Culture Secretary comments on BBC Proms set list following "Rule Britannia" axing rumours
The typically uncontroversial BBC Proms has become the epicentre of a debate
In an already turbulent year, the BBC Proms has become another subject for hot debate.
Over the weekend, reports emerged in The Sunday Times saying that two songs – "Rule Britannia" and "Land Of Hope And Glory" – may be cut from the iconic Last Night of the Proms, due to the association the tunes have with colonialism.
While the BBC has yet to even cement its plans for the Last Night, the Sunday Times rumblings have caused a stir, with many leaping to defend the two songs, while others have said that the decision to axe the numbers is a fair move given the circumstances – in a year when the Black Lives Matter movement has created important and pressing conversations about race and history across the world.
Now the UK Culture Secretary Oliver Dowden has waded into the debate – before any public decisions have been made by the broadcaster (the BBC told Sky News yesterday that they are "still finalising arrangements"). Taking to Twitter, Dowden said that he plans to chat to the BBC and wanted to make sure that the two songs, which he describes as "the highlight" of the evening, remain in place.
Dowden added: "Confident forward-looking nations don't erase their history, they add to it." Many have quickly responded to Dowden's claims, with one tweeter wondering why the MP is focussing on song choices at the Proms rather than the thousands of creative workers that remain unemployed and without support during the pandemic.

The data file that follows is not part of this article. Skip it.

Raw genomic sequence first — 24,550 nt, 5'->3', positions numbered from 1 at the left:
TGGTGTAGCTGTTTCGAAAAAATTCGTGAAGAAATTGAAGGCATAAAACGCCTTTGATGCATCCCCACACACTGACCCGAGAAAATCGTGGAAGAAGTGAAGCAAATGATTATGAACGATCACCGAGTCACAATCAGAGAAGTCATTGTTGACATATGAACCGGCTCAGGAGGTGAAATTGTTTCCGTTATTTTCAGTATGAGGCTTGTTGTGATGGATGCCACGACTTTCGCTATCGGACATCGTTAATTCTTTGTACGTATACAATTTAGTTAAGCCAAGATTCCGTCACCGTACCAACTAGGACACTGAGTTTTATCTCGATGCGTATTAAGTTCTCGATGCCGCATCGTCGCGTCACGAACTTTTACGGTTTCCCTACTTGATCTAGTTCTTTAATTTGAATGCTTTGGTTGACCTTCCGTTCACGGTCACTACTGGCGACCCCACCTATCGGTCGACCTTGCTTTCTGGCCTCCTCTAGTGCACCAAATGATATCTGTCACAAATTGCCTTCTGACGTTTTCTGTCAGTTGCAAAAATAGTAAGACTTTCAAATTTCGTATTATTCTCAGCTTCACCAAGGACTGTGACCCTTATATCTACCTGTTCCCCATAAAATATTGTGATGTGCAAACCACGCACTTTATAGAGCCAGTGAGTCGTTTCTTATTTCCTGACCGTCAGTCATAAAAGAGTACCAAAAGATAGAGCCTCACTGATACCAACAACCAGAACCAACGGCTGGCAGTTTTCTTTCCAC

Talking to The Guardian, the founder of Chineke! (an orchestra where the musicians are majority Black, Asian and ethnically diverse) Chi-chi Nwanoku said of "Rule Britannia": "It's so irrelevant to today's society. It's been irrelevant for generations, and we seem to keep perpetuating it."
Historian David Olusoga added in an interview on BBC Five Live that, as a Black man, it makes him feel "uncomfortable" to hear the song, and that he'd rather the Proms instead featured William Blake and Charles Hubert Parry's "Jerusalem" – seen by many as an unofficial national anthem.
The Proms has embraced innovation this year, adapting their programming to suit the ongoing pandemic. Orchestra sizes will be reduced with no live-audience in-situ at the Royal Albert Hall. Finnish conductor Dalia Stasevska will become the second female conductor to oversee the final night.
The numbers were previously cut in 2001, four days after the 9/11 attacks when they felt tonally inappropriate.
Update: The BBC has confirmed that new orchestral versions of "Land Of Hope And Glory", and "Rule, Britannia!", as well as a new arrangement of 'Jerusalem" will appear this year.